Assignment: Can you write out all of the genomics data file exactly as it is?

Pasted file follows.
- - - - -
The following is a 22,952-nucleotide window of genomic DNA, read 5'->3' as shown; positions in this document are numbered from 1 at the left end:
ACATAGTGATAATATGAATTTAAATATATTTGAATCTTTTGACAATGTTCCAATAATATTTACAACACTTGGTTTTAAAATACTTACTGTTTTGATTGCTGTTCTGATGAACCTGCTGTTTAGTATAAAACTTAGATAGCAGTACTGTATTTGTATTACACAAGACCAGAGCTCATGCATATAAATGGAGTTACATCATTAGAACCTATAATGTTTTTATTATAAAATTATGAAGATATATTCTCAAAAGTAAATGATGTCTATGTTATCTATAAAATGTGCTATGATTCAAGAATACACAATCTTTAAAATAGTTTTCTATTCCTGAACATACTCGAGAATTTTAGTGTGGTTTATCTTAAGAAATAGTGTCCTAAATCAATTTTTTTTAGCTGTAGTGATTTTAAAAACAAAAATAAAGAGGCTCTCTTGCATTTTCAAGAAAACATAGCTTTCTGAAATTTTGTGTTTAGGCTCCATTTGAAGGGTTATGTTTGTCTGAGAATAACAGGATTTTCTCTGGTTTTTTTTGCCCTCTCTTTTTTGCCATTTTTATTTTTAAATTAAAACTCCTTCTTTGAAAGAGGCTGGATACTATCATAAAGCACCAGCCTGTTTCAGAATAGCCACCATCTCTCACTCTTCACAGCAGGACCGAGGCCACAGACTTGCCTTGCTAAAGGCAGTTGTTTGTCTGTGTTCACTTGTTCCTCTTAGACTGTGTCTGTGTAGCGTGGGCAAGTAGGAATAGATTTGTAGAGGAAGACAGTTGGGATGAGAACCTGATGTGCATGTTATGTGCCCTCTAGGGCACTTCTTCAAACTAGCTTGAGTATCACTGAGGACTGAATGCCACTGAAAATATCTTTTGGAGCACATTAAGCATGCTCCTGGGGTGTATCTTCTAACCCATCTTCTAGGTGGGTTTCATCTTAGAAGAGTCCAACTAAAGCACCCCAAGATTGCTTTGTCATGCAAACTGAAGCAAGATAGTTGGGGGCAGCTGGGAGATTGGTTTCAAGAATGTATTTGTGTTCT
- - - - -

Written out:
The following is a 22,952-nucleotide window of genomic DNA, read 5'->3' as shown; positions in this document are numbered from 1 at the left end:
ACATAGTGATAATATGAATTTAAATATATTTGAATCTTTTGACAATGTTCCAATAATATTTACAACACTTGGTTTTAAAATACTTACTGTTTTGATTGCTGTTCTGATGAACCTGCTGTTTAGTATAAAACTTAGATAGCAGTACTGTATTTGTATTACACAAGACCAGAGCTCATGCATATAAATGGAGTTACATCATTAGAACCTATAATGTTTTTATTATAAAATTATGAAGATATATTCTCAAAAGTAAATGATGTCTATGTTATCTATAAAATGTGCTATGATTCAAGAATACACAATCTTTAAAATAGTTTTCTATTCCTGAACATACTCGAGAATTTTAGTGTGGTTTATCTTAAGAAATAGTGTCCTAAATCAATTTTTTTTAGCTGTAGTGATTTTAAAAACAAAAATAAAGAGGCTCTCTTGCATTTTCAAGAAAACATAGCTTTCTGAAATTTTGTGTTTAGGCTCCATTTGAAGGGTTATGTTTGTCTGAGAATAACAGGATTTTCTCTGGTTTTTTTTGCCCTCTCTTTTTTGCCATTTTTATTTTTAAATTAAAACTCCTTCTTTGAAAGAGGCTGGATACTATCATAAAGCACCAGCCTGTTTCAGAATAGCCACCATCTCTCACTCTTCACAGCAGGACCGAGGCCACAGACTTGCCTTGCTAAAGGCAGTTGTTTGTCTGTGTTCACTTGTTCCTCTTAGACTGTGTCTGTGTAGCGTGGGCAAGTAGGAATAGATTTGTAGAGGAAGACAGTTGGGATGAGAACCTGATGTGCATGTTATGTGCCCTCTAGGGCACTTCTTCAAACTAGCTTGAGTATCACTGAGGACTGAATGCCACTGAAAATATCTTTTGGAGCACATTAAGCATGCTCCTGGGGTGTATCTTCTAACCCATCTTCTAGGTGGGTTTCATCTTAGAAGAGTCCAACTAAAGCACCCCAAGATTGCTTTGTCATGCAAACTGAAGCAAGATAGTTGGGGGCAGCTGGGAGATTGGTTTCAAGAATGTATTTGTGTTCT